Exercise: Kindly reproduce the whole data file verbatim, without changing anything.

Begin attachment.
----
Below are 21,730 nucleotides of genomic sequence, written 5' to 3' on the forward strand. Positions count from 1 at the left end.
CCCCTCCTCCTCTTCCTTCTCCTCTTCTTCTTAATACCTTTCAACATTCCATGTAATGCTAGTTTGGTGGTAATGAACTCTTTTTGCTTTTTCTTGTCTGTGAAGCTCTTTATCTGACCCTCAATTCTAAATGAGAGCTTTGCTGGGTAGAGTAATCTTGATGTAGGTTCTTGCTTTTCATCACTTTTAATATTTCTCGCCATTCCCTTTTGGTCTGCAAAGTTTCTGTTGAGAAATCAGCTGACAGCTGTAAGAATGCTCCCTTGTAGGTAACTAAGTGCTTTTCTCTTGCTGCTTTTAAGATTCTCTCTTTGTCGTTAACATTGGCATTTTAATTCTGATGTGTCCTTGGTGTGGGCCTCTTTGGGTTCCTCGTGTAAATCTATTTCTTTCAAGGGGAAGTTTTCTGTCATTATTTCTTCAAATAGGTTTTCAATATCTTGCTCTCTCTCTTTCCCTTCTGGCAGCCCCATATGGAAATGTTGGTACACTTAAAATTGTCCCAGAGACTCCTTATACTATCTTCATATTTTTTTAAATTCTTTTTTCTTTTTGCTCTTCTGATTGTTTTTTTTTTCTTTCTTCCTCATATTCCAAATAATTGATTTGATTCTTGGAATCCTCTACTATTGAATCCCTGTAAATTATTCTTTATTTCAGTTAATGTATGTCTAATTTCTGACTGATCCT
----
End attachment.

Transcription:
Below are 21,730 nucleotides of genomic sequence, written 5' to 3' on the forward strand. Positions count from 1 at the left end.
CCCCTCCTCCTCTTCCTTCTCCTCTTCTTCTTAATACCTTTCAACATTCCATGTAATGCTAGTTTGGTGGTAATGAACTCTTTTTGCTTTTTCTTGTCTGTGAAGCTCTTTATCTGACCCTCAATTCTAAATGAGAGCTTTGCTGGGTAGAGTAATCTTGATGTAGGTTCTTGCTTTTCATCACTTTTAATATTTCTCGCCATTCCCTTTTGGTCTGCAAAGTTTCTGTTGAGAAATCAGCTGACAGCTGTAAGAATGCTCCCTTGTAGGTAACTAAGTGCTTTTCTCTTGCTGCTTTTAAGATTCTCTCTTTGTCGTTAACATTGGCATTTTAATTCTGATGTGTCCTTGGTGTGGGCCTCTTTGGGTTCCTCGTGTAAATCTATTTCTTTCAAGGGGAAGTTTTCTGTCATTATTTCTTCAAATAGGTTTTCAATATCTTGCTCTCTCTCTTTCCCTTCTGGCAGCCCCATATGGAAATGTTGGTACACTTAAAATTGTCCCAGAGACTCCTTATACTATCTTCATATTTTTTTAAATTCTTTTTTCTTTTTGCTCTTCTGATTGTTTTTTTTTTCTTTCTTCCTCATATTCCAAATAATTGATTTGATTCTTGGAATCCTCTACTATTGAATCCCTGTAAATTATTCTTTATTTCAGTTAATGTATGTCTAATTTCTGACTGATCCT